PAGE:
Academic journal article Business Law International

Minority Shareholders: Law, Practice & Procedure, Fourth Edition

Academic journal article Business Law International

Minority Shareholders: Law, Practice & Procedure, Fourth Edition

Article excerpt

Minority Shareholders: Law, Practice & Procedure, Fourth Edition Victor Joffe QQ David Drake, Giles Richardson, Daniel Lightman and Timothy Collingwood Oxford University Press (201 1); 608 pages; £160 (hardback); ISBN-10: 0199601313. ISBN-13: 978 0199601318.

Never before has the subject of shareholder rights been so widely debated in the United Kingdom - an increasing momentum in the debate of corporate governance has been developing across the globe as companies come under scrutiny from their owners (both the short-term 'activists' and the longer-term players) , heightened in the wake of the global financial crisis. With Vince Cable pushing ahead to change primary legislation to grant shareholders in public quoted companies a right to a binding vote on pay, questions will be raised as to whether shareholders make effective use of the rights they already are bequeathed with under the Companies Act 2006.

While this work stays sensibly clear of the political backdrop to minority shareholders, it provides the practitioner with a comprehensive and informed exposition of the rights of minority shareholders in practice - with essential guidance of practice and procedure when these rights are put in practice against companies and their directors- both in and outside the courtroom.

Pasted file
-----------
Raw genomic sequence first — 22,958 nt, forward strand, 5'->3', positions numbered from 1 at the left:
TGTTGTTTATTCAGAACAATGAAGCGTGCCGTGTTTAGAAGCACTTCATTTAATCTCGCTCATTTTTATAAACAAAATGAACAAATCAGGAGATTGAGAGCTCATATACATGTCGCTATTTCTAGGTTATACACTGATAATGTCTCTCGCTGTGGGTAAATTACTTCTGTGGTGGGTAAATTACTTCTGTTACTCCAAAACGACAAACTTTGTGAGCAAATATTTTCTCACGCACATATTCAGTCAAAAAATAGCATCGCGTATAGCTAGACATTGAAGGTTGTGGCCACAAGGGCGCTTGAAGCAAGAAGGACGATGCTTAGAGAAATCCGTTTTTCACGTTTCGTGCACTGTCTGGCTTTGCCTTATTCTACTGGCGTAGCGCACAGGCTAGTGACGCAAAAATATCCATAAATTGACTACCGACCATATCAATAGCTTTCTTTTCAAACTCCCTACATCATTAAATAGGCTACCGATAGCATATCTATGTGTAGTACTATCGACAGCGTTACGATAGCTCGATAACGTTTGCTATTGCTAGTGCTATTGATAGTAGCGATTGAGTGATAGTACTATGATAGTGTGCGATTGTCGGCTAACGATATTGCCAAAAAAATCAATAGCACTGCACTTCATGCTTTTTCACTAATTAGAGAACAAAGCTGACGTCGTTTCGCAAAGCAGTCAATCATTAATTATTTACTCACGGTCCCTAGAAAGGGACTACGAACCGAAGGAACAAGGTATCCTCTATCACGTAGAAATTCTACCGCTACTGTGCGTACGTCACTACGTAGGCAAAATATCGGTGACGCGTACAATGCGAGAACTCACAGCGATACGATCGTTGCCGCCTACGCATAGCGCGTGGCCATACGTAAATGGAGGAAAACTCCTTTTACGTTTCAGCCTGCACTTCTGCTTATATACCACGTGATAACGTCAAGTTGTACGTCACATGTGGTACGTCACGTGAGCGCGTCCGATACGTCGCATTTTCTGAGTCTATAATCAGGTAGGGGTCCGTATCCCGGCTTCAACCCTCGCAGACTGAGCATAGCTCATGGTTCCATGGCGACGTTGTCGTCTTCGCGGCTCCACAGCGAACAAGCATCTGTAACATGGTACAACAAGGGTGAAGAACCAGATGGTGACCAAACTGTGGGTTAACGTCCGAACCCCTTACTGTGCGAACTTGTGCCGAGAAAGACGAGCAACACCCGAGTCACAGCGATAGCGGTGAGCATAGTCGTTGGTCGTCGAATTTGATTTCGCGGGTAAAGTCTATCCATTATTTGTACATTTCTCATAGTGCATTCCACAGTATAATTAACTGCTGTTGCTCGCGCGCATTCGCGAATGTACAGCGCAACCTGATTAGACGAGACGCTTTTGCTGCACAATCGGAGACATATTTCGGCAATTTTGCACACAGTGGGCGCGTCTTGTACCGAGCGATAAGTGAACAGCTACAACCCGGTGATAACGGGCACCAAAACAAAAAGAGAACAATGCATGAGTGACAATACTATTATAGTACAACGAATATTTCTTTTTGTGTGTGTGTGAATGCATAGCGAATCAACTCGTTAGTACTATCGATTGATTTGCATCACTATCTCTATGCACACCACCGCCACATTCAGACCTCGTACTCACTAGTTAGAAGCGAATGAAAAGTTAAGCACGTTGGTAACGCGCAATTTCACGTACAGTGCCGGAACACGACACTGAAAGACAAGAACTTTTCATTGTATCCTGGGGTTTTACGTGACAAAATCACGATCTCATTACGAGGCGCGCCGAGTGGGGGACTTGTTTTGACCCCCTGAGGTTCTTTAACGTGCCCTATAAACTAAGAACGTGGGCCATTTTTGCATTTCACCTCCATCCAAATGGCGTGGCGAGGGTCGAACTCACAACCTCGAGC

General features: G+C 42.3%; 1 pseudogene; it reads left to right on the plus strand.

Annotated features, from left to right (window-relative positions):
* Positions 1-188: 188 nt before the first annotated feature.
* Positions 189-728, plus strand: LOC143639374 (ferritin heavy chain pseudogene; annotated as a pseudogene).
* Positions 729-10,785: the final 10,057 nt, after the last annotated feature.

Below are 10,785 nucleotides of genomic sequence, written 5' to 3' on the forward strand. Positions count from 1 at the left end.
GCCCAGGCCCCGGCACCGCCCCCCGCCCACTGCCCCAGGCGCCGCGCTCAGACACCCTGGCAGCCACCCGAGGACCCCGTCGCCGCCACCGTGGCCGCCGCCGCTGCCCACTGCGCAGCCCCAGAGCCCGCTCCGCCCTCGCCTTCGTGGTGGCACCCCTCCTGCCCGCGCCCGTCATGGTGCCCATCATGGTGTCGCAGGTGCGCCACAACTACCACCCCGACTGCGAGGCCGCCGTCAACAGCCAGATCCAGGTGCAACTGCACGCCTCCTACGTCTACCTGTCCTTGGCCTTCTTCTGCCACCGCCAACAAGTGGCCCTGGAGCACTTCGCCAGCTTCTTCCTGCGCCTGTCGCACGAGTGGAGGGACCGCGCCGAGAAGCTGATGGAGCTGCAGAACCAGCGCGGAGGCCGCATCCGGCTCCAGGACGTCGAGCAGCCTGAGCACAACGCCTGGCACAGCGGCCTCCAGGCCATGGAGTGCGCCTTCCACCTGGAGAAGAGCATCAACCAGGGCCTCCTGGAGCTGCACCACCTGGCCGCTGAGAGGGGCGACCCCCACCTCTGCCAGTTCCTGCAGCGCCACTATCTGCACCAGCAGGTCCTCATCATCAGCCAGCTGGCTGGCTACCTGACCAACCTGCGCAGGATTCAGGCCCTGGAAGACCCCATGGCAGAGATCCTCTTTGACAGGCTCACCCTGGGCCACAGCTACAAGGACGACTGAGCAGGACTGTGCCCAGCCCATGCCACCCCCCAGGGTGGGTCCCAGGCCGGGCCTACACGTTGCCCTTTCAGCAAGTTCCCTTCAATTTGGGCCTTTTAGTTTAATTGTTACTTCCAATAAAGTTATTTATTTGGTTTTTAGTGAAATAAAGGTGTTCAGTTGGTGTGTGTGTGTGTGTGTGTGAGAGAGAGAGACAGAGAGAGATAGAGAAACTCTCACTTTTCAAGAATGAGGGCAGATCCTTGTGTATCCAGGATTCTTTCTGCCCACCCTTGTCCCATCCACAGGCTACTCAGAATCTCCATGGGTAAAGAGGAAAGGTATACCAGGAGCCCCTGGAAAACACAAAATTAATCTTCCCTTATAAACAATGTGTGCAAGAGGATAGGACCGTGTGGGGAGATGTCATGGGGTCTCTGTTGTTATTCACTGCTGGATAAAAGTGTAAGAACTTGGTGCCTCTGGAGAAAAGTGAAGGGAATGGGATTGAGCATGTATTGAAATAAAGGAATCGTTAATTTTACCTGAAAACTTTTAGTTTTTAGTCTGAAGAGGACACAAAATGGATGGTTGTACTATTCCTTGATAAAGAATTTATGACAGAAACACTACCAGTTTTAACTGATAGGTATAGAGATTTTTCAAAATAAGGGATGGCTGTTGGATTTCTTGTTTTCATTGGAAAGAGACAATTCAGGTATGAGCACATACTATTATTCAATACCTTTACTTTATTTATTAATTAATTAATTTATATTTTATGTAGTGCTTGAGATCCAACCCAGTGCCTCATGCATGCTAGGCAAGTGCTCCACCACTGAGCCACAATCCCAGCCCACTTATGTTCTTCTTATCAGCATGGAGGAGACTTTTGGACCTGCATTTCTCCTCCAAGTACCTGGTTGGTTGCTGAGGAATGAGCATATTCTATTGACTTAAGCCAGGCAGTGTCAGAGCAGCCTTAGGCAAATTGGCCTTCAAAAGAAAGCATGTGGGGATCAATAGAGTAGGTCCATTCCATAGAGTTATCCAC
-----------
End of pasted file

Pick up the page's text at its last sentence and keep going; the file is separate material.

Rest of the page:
The fourth edition of this essential toolkit for both contentious and noncontentious corporate lawyers (whether advising minority shareholders or companies and their boards) has gone through a sweeping change both substantively in reflecting the laws under the 2006 Act but also in form and layout.

The work starts out with the fundamentals - duties owed by directors to their companies - the starting point for assessment of shareholder rights or claims. It then takes the reader through the long-standing and often complicated distinction between derivative and personal claims of shareholders and considers the tricky issue of whether the statutory derivative claim has abolished all common law derivative claims.

The 'meat' of the book then follows. First, there is a lucid overview of the range of rights conferred by shareholders under the 2006 Act, including practical guidance on navigating the statutory procedural requirements for shareholders exploiting the rights and parallel rights and obligations on companies such as guidance on costs and the liability of directors. …

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